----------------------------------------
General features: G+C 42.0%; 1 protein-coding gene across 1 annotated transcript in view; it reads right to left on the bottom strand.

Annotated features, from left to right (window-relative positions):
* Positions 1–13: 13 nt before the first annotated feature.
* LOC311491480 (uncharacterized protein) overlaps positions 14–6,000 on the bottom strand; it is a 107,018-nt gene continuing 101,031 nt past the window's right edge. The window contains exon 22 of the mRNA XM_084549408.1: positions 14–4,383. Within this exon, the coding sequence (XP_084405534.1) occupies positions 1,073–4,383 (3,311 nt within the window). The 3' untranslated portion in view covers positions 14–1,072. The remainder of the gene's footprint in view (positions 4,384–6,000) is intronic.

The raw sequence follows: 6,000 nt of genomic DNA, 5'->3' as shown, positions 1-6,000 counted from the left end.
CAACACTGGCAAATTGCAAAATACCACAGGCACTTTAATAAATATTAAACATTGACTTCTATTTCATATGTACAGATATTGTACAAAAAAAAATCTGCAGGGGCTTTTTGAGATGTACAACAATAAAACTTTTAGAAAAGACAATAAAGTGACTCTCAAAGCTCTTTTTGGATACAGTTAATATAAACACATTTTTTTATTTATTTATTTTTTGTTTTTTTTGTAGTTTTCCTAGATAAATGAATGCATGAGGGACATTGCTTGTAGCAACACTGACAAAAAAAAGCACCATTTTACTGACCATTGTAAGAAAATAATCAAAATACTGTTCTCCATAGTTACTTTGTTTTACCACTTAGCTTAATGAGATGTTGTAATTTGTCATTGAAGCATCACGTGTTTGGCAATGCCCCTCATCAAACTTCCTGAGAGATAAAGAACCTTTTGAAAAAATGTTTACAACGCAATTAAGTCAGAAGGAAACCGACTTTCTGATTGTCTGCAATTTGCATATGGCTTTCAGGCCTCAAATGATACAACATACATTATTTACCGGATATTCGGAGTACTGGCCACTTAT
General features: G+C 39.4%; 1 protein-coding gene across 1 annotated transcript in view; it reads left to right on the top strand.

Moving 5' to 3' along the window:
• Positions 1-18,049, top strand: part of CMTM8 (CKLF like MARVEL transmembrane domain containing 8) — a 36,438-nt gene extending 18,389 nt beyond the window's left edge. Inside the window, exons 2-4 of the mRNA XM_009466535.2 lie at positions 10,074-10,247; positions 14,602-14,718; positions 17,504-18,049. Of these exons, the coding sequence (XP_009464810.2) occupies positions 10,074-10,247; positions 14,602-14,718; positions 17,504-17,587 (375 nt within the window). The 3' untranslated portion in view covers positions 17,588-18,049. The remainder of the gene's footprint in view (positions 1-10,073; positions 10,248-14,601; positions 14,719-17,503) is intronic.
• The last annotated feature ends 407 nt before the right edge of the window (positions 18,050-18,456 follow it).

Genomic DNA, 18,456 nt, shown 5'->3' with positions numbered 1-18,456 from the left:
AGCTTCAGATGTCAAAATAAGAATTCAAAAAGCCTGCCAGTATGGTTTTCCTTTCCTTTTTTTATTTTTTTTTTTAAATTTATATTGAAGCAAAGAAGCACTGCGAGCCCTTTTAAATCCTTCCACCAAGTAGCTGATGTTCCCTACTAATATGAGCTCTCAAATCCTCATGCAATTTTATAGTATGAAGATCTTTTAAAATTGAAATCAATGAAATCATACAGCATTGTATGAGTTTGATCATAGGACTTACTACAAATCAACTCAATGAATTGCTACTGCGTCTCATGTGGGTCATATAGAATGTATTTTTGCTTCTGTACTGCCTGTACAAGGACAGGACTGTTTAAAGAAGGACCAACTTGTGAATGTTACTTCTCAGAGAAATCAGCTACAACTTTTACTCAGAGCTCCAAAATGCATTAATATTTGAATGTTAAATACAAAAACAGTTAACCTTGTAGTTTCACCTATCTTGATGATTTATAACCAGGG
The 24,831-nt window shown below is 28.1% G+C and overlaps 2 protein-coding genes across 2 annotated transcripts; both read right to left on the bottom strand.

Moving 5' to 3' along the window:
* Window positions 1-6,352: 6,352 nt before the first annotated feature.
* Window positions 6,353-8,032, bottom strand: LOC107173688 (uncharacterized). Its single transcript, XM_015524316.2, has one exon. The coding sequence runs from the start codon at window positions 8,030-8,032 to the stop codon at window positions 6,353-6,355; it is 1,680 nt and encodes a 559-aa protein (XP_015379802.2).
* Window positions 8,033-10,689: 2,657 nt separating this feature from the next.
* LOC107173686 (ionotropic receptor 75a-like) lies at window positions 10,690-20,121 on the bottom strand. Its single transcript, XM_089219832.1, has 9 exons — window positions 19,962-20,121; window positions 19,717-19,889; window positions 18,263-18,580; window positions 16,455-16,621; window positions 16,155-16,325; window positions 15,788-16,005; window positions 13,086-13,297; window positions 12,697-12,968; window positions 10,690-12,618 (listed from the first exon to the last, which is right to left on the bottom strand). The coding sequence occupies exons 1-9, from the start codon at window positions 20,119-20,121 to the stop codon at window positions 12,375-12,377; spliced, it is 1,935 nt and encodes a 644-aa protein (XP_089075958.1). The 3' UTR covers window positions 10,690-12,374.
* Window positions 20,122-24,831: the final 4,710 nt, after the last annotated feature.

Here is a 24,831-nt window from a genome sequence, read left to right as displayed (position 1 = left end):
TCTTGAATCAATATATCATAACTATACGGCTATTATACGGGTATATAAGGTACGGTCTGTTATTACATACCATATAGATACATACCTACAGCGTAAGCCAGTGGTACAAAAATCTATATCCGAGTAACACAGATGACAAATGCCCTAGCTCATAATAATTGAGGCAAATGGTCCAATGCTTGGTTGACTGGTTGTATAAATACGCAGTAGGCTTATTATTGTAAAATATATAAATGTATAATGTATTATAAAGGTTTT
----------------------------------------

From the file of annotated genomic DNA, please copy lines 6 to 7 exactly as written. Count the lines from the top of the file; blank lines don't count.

CAACACTGGCAAATTGCAAAATACCACAGGCACTTTAATAAATATTAAACATTGACTTCTATTTCATATGTACAGATATTGTACAAAAAAAAATCTGCAGGGGCTTTTTGAGATGTACAACAATAAAACTTTTAGAAAAGACAATAAAGTGACTCTCAAAGCTCTTTTTGGATACAGTTAATATAAACACATTTTTTTATTTATTTATTTTTTGTTTTTTTTGTAGTTTTCCTAGATAAATGAATGCATGAGGGACATTGCTTGTAGCAACACTGACAAAAAAAAGCACCATTTTACTGACCATTGTAAGAAAATAATCAAAATACTGTTCTCCATAGTTACTTTGTTTTACCACTTAGCTTAATGAGATGTTGTAATTTGTCATTGAAGCATCACGTGTTTGGCAATGCCCCTCATCAAACTTCCTGAGAGATAAAGAACCTTTTGAAAAAATGTTTACAACGCAATTAAGTCAGAAGGAAACCGACTTTCTGATTGTCTGCAATTTGCATATGGCTTTCAGGCCTCAAATGATACAACATACATTATTTACCGGATATTCGGAGTACTGGCCACTTAT
General features: G+C 39.4%; 1 protein-coding gene across 1 annotated transcript in view; it reads left to right on the top strand.